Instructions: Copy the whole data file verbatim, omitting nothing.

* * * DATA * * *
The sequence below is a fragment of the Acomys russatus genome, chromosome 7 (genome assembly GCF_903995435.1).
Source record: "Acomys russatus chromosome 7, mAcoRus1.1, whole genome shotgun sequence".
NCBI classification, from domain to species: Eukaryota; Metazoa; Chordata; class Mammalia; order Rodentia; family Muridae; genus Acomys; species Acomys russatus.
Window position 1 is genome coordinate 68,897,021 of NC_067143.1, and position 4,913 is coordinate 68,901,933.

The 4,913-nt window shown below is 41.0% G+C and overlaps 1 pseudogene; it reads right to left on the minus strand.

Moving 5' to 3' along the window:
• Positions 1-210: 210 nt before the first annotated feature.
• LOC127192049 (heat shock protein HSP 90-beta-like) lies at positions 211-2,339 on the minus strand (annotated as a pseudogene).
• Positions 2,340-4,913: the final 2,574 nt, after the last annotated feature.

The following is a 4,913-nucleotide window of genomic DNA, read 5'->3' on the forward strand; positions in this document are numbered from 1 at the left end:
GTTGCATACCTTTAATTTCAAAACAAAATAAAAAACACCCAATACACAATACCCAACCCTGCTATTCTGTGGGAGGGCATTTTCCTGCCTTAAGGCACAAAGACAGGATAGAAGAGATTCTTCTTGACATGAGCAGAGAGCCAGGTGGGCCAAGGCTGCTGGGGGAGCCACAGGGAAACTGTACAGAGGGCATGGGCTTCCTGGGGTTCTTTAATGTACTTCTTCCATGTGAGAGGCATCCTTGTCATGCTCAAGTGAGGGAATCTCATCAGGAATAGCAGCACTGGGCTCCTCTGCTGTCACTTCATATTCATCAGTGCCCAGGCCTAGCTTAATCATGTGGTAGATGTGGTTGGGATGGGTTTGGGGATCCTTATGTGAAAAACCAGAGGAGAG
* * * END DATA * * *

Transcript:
The sequence below is a fragment of the Acomys russatus genome, chromosome 7 (genome assembly GCF_903995435.1).
Source record: "Acomys russatus chromosome 7, mAcoRus1.1, whole genome shotgun sequence".
NCBI classification, from domain to species: Eukaryota; Metazoa; Chordata; class Mammalia; order Rodentia; family Muridae; genus Acomys; species Acomys russatus.
Window position 1 is genome coordinate 68,897,021 of NC_067143.1, and position 4,913 is coordinate 68,901,933.

The 4,913-nt window shown below is 41.0% G+C and overlaps 1 pseudogene; it reads right to left on the minus strand.

Moving 5' to 3' along the window:
• Positions 1-210: 210 nt before the first annotated feature.
• LOC127192049 (heat shock protein HSP 90-beta-like) lies at positions 211-2,339 on the minus strand (annotated as a pseudogene).
• Positions 2,340-4,913: the final 2,574 nt, after the last annotated feature.

The following is a 4,913-nucleotide window of genomic DNA, read 5'->3' on the forward strand; positions in this document are numbered from 1 at the left end:
GTTGCATACCTTTAATTTCAAAACAAAATAAAAAACACCCAATACACAATACCCAACCCTGCTATTCTGTGGGAGGGCATTTTCCTGCCTTAAGGCACAAAGACAGGATAGAAGAGATTCTTCTTGACATGAGCAGAGAGCCAGGTGGGCCAAGGCTGCTGGGGGAGCCACAGGGAAACTGTACAGAGGGCATGGGCTTCCTGGGGTTCTTTAATGTACTTCTTCCATGTGAGAGGCATCCTTGTCATGCTCAAGTGAGGGAATCTCATCAGGAATAGCAGCACTGGGCTCCTCTGCTGTCACTTCATATTCATCAGTGCCCAGGCCTAGCTTAATCATGTGGTAGATGTGGTTGGGATGGGTTTGGGGATCCTTATGTGAAAAACCAGAGGAGAG